Thanks! I'm obviously not a database guy, and I appreciate the information.

But it does seem to indicate that "if" is used in lots of patent claims, and they can't all be diagnostic ones. Did you look to see if there are any ("if" and "diagnos!"?

Thanks for the comment and information.

Dear Gary:

I'm not surprised that diagnostics claims arise all the time in academic setting, especially in the past 10 years, because that's where a lot of the basic research is being done. And I wouldn't assume that this is equal to "the research will be done anyway." First, Bayh-Dole opportunities have motivated many universities to pursue patent protection on these types of inventions, and academic research is focused today on more practical applications of their discoveries - in the past, a diagnostic application might have garnered a mention at the end of a paper about the underlying biological phenomenon, but that wasn't (and isn't) the focus of the research. Rather, it is a practical application of the underlying phenomenon.

Second, the pharma and biotech industries have become important funding sources in this area, and without patent protection there would be much less of this (since they want the payoff of exclusivity to support their investment).

I was surprised at the assertion that Quest etc. don't patent their assays. But what about this claim, assigned to Quest Diagnostics (USP No. 7,439,026):

1. A method for detecting trophoblastic disease in a subject comprising: (i) contacting a biological sample of the subject in a combination assay with at least two capture antibodies that specifically bind different epitopes of invasive trophoblast antigen (ITA), and hCG, and at least one detection antibody that binds an epitope of the ITA and hCG different from the epitopes bound by the capture antibodies, the at least one detection antibody being coupled to a label that is effective to produce a detectable signal in one assay; (ii) detecting a signal produced by the label when the detection antibody is bound to ITA; (iii) confirming that the subject is not pregnant; and (iv) comparing the total ITA and hCG signal generated in the sample to the signal generated in a sample obtained from a normal, non-pregnant subject, wherein an elevated signal in the sample relative to the sample from the normal, non-pregnant subject indicates trophoblastic disease in the subject.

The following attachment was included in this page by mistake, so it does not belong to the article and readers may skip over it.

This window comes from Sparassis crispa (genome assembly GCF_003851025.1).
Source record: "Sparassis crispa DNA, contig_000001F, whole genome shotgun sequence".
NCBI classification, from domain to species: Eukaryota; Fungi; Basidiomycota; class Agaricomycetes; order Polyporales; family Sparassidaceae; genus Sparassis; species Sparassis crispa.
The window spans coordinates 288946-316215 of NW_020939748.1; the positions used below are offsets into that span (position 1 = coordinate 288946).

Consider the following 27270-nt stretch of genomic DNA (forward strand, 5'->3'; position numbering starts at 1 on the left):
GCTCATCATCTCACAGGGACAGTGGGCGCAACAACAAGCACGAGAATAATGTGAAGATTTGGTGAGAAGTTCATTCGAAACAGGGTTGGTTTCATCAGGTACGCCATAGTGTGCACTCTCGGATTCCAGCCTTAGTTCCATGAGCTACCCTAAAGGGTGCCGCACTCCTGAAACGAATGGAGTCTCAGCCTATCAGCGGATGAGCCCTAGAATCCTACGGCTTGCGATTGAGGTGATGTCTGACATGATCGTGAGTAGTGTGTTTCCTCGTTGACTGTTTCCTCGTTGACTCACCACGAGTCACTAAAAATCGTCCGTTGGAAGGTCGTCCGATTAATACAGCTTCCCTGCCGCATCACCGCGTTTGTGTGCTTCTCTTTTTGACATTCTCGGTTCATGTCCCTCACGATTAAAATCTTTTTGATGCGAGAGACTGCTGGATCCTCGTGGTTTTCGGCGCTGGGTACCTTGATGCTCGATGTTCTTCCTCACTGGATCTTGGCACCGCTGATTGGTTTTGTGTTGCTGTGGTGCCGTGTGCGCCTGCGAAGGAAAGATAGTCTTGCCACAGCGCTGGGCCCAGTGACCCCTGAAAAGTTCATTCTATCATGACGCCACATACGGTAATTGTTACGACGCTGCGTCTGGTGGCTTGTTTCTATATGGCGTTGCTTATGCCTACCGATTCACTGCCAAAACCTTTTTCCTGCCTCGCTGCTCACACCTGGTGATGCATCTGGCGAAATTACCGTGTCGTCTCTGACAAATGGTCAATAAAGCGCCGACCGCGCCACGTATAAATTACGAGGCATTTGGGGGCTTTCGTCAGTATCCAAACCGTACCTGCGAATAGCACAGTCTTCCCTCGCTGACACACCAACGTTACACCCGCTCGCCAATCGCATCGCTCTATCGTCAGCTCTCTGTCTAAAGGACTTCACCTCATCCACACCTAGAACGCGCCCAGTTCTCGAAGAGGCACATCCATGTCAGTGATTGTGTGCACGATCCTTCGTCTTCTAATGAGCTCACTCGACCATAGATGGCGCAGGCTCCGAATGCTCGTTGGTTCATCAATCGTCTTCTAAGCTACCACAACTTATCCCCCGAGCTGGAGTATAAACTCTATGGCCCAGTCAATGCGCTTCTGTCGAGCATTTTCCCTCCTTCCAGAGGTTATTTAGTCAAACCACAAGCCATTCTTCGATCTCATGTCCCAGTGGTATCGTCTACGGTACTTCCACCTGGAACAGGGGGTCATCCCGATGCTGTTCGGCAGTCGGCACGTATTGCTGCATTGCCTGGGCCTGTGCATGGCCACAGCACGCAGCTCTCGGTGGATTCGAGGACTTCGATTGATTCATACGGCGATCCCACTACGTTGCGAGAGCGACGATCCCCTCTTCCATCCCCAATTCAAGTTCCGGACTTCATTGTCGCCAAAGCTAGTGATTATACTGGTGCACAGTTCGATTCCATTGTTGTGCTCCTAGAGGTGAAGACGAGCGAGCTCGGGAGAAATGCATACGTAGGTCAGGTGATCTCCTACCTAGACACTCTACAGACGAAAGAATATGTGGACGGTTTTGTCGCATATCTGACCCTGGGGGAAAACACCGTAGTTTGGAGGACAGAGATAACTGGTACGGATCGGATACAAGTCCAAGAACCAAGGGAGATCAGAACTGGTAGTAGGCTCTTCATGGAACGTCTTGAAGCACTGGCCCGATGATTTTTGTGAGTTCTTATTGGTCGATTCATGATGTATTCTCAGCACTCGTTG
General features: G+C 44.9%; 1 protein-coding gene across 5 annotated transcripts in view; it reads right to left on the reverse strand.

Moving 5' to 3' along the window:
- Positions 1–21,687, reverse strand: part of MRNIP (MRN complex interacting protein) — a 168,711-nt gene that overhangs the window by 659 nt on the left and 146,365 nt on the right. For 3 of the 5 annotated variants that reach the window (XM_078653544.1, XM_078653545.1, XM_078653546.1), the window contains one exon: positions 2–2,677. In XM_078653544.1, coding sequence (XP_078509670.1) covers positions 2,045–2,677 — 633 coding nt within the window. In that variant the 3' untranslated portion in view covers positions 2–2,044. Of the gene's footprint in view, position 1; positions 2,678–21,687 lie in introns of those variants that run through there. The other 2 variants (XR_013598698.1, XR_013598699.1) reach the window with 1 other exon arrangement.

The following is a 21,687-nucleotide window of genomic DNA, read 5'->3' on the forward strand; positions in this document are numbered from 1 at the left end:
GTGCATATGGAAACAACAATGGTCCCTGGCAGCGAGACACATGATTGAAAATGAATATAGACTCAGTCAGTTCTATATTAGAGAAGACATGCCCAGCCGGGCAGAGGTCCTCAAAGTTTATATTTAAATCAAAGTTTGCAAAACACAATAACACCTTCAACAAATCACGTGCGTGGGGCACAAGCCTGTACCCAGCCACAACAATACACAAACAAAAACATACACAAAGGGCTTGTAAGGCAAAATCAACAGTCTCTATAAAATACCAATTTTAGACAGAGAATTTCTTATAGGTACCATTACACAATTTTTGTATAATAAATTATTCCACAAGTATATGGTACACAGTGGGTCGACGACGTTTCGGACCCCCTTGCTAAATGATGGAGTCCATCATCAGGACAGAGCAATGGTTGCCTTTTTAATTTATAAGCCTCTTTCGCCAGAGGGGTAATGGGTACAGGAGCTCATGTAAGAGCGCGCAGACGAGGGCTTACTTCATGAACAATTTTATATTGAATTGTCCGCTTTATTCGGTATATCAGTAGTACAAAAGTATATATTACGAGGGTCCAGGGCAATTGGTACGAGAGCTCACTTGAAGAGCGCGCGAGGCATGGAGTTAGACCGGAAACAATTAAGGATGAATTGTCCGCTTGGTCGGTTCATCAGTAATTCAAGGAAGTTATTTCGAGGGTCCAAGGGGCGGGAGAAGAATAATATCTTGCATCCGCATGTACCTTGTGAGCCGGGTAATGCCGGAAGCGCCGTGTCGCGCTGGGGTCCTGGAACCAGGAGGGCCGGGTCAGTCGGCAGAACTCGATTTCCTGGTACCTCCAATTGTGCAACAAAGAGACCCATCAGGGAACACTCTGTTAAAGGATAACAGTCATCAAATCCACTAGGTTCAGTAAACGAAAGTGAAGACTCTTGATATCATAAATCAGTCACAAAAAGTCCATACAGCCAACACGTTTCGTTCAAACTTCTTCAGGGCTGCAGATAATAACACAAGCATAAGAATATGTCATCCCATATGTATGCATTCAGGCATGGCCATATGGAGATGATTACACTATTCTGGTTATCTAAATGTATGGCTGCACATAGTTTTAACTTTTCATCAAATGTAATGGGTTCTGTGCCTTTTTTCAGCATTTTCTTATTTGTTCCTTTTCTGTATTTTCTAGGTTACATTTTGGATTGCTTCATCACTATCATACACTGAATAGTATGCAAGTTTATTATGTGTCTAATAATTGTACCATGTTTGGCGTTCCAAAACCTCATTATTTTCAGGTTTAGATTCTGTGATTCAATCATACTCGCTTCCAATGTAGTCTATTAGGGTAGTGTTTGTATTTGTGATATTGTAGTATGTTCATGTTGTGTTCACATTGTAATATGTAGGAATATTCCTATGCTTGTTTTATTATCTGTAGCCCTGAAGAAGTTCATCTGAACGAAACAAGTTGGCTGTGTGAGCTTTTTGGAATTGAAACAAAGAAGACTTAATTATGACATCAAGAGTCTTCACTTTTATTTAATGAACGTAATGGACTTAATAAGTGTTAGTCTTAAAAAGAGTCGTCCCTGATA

Also, I know such companies that have licensed academic and small company patent rights for such assays (although I presume this is more to avoid a patent infringement lawsuit than to use offensively against competitors). An alternative would be that the assays were so well-known that there was little point in patenting, or that there was a sufficient market advantage that patenting wasn't necessary.

Of course, part of the reason may just be that "big reference labs," like almost every established industry except pharma, doesn't need patent protection as much as smaller companies. So long as these companies are providing the tests, we won't have the problems I envisioned. Of course, so long as academic and small biotech labs are doing the basic science, reference labs won't have to. But I'm not sure a patent system that enables big companies to expropriate the inventions of small ones, or of government-funded research, is the best policy.

Thanks for the comment.

Kevin, approximately 3,637 patents have "if" and the stem "diagnos!" in the claims.

But I think the "if" question is not as simple (or conclusive) as Reality suggests.

I understand his point to be that (in the simple case) if the "if condition" is not true, then the limitation is not claiming anything. (Correct me if I am wrong, Reality.)

The flip side of his point though (which he perhaps has not considered) is that if the "if condition" is not true, then the patent claim does not apply. That is, the scope of the claim is expressly limited to when the "if condition" is true.